February 12th, 2003

fashionable

Untitled #1

...is the name of a song on the newest Sigur Ros album. It's also the name of their newest video, which ifilm usually accompanies with an ad. Seems fair. I figured I would tweak the settings a bit and pick the ad that you'd see, however. It seemed appropriate, under the circumstances.

What kind of dangerous playground will our government create for the children of Iraq?!
fashionable

Local human shields...

SF indymedia mentions that there are at least three Bay Area locals currently taking part in the Human Shield Mission in Iraq -- they are scheduled to arrive in Baghdad today, in fact. Like many of those participating in the Human Shields Mission, they are flying in seperate from the main London contingents that are arriving in busses.

There is a video of their arrival in Jordan. As of yet, there has been no mention of them in the local newspapers.

I don't know all of their full names, but you can email them in Iraq, and hopefully they will get back to you. Here are the respective email addresses for Samuel Nesbitt, Sean, and Kenneth Webb.

Good luck out there, guys...
fashionable

Oh, and just as a note...

I don't really care much for most public protests, but Kirsten and I are planning on going up to the protest in San Francisco on Sunday the 16th. We can give a few people a lift, if anyone wants to carpool. Otherwise, if you are going yourself and have some room in the car, or you need a ride, reply to this post and I will see what I can arrange. We can and should all do what we can to have as many people there as possible, in the hope that we'll be noticed.

The last round of protests were big, and did make a significant difference in how the media covered the situation, but more - much more - needs to be done, and soon. On Sunday, about 10 million people are expected to take part worldwide in protests in over 400 cities in over 60 countries, on every continent... even Antarctica. That's a huge start, but more is needed.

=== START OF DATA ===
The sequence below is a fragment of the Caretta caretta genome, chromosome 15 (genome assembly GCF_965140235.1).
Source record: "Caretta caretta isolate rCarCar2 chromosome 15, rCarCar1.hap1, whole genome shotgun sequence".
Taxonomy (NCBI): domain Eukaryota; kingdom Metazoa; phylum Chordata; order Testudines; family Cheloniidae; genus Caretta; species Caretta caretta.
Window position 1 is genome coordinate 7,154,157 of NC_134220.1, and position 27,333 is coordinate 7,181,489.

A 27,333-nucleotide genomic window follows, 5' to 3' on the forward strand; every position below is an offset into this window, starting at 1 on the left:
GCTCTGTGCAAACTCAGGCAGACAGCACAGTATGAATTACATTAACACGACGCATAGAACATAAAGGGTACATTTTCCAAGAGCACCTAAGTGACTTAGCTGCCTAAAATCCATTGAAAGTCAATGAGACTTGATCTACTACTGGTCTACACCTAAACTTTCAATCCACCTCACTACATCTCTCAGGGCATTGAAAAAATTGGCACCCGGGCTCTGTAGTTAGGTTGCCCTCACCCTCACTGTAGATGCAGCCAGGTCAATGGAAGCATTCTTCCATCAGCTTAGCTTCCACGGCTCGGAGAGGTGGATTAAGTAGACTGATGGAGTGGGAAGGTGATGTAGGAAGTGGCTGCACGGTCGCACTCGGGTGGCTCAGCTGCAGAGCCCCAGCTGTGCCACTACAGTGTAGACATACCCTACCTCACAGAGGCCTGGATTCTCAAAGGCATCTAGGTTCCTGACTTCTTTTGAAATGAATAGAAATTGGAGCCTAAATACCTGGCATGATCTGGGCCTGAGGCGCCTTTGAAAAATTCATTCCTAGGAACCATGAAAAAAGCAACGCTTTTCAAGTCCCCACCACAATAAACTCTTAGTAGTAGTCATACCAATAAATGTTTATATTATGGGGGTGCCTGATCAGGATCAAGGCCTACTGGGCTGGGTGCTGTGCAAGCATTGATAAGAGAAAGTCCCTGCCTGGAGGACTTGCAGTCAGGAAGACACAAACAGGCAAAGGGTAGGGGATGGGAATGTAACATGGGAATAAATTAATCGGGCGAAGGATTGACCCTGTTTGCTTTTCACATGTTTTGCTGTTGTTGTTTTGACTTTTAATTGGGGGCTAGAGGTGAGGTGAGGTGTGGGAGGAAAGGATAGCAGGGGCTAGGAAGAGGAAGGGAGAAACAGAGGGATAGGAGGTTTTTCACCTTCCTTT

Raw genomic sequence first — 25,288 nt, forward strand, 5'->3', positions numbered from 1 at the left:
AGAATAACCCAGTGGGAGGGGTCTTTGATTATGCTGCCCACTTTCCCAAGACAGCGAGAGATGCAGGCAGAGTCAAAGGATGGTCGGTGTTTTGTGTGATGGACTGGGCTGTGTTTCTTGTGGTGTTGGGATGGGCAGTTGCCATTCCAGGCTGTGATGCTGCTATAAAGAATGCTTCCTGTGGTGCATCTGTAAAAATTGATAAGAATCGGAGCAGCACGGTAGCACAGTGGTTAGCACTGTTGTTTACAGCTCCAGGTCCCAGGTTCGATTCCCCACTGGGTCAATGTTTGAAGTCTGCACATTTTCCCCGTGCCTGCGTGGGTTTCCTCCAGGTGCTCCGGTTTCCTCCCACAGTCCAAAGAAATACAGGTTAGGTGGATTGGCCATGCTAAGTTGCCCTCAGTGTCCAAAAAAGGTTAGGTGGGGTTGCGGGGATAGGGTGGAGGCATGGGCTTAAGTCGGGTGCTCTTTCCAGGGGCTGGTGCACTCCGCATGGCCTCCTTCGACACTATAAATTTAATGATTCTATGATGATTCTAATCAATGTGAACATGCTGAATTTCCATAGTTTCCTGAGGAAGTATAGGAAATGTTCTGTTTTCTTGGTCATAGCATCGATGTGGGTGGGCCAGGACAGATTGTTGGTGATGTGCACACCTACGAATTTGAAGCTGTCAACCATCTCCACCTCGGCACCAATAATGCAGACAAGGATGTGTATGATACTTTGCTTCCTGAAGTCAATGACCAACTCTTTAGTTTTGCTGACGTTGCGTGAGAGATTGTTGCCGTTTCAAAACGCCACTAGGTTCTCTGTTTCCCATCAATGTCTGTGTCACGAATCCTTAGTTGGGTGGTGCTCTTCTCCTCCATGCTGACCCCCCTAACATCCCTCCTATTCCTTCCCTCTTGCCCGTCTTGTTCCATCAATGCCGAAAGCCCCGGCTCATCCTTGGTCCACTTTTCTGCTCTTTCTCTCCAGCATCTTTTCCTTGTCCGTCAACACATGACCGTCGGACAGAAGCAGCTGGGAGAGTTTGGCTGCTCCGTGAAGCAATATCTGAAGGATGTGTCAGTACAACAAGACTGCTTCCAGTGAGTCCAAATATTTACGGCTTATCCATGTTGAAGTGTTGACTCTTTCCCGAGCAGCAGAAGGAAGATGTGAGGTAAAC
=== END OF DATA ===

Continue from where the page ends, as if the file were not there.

The US going to war is hardly a trivial matter, and such protests shouldn't be just about the typical people who protest everything -- this war is just a bit more serious than that, given that over 50% of the country doesn't even want war under these circumstances.War is by far a certain thing, and there has been some serious talk in the financial world that our economy is on far shakier ground than most people suspect. Any serious unexpected consequence related to an invasion of Iraq could send our economy into a tailspin that could take years to recover from.

So, go to the protest, but don't go alone. Invite your family along. Invite your neighbor. Have a picnic. Go with others in your church or other groups you are a part of. The situation is too grave not to take a side on. In a world where the government has made it abundantly clear that they can do whatever the hell they want, there's safety in numbers and power in unity.



If they can protest in Antarctica, you can protest too. Get out there. Spread the word. Even though war seems inevitable, the tide is turning... don't just sit there, help it along a little bit!